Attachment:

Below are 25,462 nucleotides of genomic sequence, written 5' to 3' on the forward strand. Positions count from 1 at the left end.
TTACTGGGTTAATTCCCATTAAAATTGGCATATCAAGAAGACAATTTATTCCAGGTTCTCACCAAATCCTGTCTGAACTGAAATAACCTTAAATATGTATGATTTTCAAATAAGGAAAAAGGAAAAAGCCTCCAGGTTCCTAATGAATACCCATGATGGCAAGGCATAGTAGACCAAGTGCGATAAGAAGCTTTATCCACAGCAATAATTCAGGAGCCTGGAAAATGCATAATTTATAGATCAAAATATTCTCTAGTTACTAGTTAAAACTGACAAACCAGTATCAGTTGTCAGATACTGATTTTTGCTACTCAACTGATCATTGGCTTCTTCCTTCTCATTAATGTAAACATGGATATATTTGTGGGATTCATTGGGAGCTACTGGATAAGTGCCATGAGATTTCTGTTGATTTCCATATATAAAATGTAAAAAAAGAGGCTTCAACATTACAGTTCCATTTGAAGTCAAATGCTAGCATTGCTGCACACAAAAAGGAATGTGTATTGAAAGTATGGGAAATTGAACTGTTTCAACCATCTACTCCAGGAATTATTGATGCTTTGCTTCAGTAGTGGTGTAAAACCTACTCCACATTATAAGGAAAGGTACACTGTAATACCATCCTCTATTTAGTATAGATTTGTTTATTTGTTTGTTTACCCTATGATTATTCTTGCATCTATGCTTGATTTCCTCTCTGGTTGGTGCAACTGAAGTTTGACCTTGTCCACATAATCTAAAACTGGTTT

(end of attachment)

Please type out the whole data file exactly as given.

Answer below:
Below are 25,462 nucleotides of genomic sequence, written 5' to 3' on the forward strand. Positions count from 1 at the left end.
TTACTGGGTTAATTCCCATTAAAATTGGCATATCAAGAAGACAATTTATTCCAGGTTCTCACCAAATCCTGTCTGAACTGAAATAACCTTAAATATGTATGATTTTCAAATAAGGAAAAAGGAAAAAGCCTCCAGGTTCCTAATGAATACCCATGATGGCAAGGCATAGTAGACCAAGTGCGATAAGAAGCTTTATCCACAGCAATAATTCAGGAGCCTGGAAAATGCATAATTTATAGATCAAAATATTCTCTAGTTACTAGTTAAAACTGACAAACCAGTATCAGTTGTCAGATACTGATTTTTGCTACTCAACTGATCATTGGCTTCTTCCTTCTCATTAATGTAAACATGGATATATTTGTGGGATTCATTGGGAGCTACTGGATAAGTGCCATGAGATTTCTGTTGATTTCCATATATAAAATGTAAAAAAAGAGGCTTCAACATTACAGTTCCATTTGAAGTCAAATGCTAGCATTGCTGCACACAAAAAGGAATGTGTATTGAAAGTATGGGAAATTGAACTGTTTCAACCATCTACTCCAGGAATTATTGATGCTTTGCTTCAGTAGTGGTGTAAAACCTACTCCACATTATAAGGAAAGGTACACTGTAATACCATCCTCTATTTAGTATAGATTTGTTTATTTGTTTGTTTACCCTATGATTATTCTTGCATCTATGCTTGATTTCCTCTCTGGTTGGTGCAACTGAAGTTTGACCTTGTCCACATAATCTAAAACTGGTTT